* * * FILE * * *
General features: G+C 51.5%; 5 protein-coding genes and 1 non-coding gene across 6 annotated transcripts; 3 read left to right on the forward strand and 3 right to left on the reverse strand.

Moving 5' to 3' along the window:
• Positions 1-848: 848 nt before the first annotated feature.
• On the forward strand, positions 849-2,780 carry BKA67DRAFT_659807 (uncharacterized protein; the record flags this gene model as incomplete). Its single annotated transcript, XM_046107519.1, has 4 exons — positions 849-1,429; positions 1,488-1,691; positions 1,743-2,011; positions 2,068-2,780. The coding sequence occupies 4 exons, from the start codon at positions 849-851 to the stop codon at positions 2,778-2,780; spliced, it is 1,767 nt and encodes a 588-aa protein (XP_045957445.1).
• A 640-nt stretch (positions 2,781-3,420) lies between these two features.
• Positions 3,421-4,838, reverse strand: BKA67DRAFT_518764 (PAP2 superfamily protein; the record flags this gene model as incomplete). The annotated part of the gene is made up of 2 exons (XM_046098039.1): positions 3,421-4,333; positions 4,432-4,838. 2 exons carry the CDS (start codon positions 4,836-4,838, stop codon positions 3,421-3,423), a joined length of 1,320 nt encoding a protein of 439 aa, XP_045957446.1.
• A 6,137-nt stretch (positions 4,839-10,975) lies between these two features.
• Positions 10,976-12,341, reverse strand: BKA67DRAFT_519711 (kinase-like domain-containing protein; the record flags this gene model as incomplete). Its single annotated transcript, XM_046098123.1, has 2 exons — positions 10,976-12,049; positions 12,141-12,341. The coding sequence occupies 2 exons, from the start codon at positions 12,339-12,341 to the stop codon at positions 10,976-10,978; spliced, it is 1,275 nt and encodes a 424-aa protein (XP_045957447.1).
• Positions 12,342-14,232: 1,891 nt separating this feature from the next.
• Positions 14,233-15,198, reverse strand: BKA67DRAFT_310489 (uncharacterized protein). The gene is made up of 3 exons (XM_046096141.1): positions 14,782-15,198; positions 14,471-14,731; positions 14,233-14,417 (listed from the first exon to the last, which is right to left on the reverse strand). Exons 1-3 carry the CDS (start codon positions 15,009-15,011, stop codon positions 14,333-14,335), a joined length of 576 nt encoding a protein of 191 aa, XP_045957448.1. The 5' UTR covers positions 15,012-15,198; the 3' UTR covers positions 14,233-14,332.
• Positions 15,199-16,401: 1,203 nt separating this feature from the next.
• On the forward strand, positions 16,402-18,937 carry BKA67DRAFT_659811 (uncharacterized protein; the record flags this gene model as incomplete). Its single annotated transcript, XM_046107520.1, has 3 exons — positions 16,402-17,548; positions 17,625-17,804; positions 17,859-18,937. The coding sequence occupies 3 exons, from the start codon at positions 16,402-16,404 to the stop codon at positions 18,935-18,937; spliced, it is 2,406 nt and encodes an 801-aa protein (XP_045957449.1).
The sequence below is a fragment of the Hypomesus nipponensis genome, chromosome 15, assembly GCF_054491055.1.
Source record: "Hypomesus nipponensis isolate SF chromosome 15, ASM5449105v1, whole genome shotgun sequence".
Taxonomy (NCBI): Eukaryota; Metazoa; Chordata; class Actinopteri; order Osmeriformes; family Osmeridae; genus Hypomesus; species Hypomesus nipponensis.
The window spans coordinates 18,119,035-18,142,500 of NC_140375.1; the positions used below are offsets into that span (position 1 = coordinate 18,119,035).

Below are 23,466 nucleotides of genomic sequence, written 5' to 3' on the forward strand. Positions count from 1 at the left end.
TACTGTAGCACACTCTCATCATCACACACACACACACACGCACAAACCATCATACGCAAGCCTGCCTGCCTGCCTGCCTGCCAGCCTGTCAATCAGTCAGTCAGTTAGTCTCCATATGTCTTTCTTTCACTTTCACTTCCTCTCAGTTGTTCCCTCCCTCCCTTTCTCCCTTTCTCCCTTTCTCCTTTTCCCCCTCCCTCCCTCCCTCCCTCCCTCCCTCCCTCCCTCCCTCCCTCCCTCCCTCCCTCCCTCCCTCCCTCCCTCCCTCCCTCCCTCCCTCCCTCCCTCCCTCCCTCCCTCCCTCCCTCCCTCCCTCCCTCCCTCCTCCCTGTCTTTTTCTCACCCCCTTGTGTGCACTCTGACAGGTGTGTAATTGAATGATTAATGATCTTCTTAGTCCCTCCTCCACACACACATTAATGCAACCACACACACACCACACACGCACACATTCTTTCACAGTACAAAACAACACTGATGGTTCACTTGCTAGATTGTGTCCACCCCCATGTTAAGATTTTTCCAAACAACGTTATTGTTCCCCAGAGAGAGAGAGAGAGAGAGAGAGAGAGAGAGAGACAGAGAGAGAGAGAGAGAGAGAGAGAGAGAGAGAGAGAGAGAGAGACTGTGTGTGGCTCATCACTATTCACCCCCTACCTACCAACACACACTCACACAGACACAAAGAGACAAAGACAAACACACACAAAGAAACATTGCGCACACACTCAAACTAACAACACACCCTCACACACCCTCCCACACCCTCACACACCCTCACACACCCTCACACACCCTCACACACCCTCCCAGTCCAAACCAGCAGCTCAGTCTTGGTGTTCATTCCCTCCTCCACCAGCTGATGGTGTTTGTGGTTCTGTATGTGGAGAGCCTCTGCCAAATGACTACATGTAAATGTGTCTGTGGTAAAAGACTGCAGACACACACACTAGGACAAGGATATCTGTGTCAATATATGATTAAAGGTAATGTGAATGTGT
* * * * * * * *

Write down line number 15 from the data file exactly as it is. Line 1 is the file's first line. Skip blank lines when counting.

Taxonomy (NCBI): Eukaryota; Metazoa; Chordata; class Actinopteri; order Osmeriformes; family Osmeridae; genus Hypomesus; species Hypomesus nipponensis.